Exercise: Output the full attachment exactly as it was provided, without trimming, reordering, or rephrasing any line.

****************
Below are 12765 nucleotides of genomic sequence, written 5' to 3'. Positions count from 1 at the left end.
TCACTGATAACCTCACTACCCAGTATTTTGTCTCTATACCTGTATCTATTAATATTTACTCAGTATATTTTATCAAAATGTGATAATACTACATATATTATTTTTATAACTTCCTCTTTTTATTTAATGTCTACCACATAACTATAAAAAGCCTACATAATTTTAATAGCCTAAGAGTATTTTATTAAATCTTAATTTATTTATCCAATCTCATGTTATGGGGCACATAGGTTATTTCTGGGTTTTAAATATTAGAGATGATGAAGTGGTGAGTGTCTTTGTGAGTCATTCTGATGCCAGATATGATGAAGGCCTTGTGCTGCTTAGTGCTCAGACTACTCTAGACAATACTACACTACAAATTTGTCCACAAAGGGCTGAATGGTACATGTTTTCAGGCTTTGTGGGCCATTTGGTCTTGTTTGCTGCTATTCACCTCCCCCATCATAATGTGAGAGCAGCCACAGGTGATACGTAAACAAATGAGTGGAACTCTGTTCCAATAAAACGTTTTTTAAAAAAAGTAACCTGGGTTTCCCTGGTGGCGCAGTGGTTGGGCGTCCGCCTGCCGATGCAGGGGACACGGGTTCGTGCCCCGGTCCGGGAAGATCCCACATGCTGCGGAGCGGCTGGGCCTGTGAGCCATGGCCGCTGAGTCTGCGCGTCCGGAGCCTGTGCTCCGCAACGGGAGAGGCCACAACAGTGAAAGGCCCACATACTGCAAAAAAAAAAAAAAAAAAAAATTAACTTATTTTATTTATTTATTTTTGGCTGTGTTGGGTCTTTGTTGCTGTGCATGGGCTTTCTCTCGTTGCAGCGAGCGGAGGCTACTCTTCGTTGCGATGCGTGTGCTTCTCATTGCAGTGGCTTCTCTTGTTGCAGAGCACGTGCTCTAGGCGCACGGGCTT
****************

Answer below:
Below are 12765 nucleotides of genomic sequence, written 5' to 3'. Positions count from 1 at the left end.
TCACTGATAACCTCACTACCCAGTATTTTGTCTCTATACCTGTATCTATTAATATTTACTCAGTATATTTTATCAAAATGTGATAATACTACATATATTATTTTTATAACTTCCTCTTTTTATTTAATGTCTACCACATAACTATAAAAAGCCTACATAATTTTAATAGCCTAAGAGTATTTTATTAAATCTTAATTTATTTATCCAATCTCATGTTATGGGGCACATAGGTTATTTCTGGGTTTTAAATATTAGAGATGATGAAGTGGTGAGTGTCTTTGTGAGTCATTCTGATGCCAGATATGATGAAGGCCTTGTGCTGCTTAGTGCTCAGACTACTCTAGACAATACTACACTACAAATTTGTCCACAAAGGGCTGAATGGTACATGTTTTCAGGCTTTGTGGGCCATTTGGTCTTGTTTGCTGCTATTCACCTCCCCCATCATAATGTGAGAGCAGCCACAGGTGATACGTAAACAAATGAGTGGAACTCTGTTCCAATAAAACGTTTTTTAAAAAAAGTAACCTGGGTTTCCCTGGTGGCGCAGTGGTTGGGCGTCCGCCTGCCGATGCAGGGGACACGGGTTCGTGCCCCGGTCCGGGAAGATCCCACATGCTGCGGAGCGGCTGGGCCTGTGAGCCATGGCCGCTGAGTCTGCGCGTCCGGAGCCTGTGCTCCGCAACGGGAGAGGCCACAACAGTGAAAGGCCCACATACTGCAAAAAAAAAAAAAAAAAAAAATTAACTTATTTTATTTATTTATTTTTGGCTGTGTTGGGTCTTTGTTGCTGTGCATGGGCTTTCTCTCGTTGCAGCGAGCGGAGGCTACTCTTCGTTGCGATGCGTGTGCTTCTCATTGCAGTGGCTTCTCTTGTTGCAGAGCACGTGCTCTAGGCGCACGGGCTT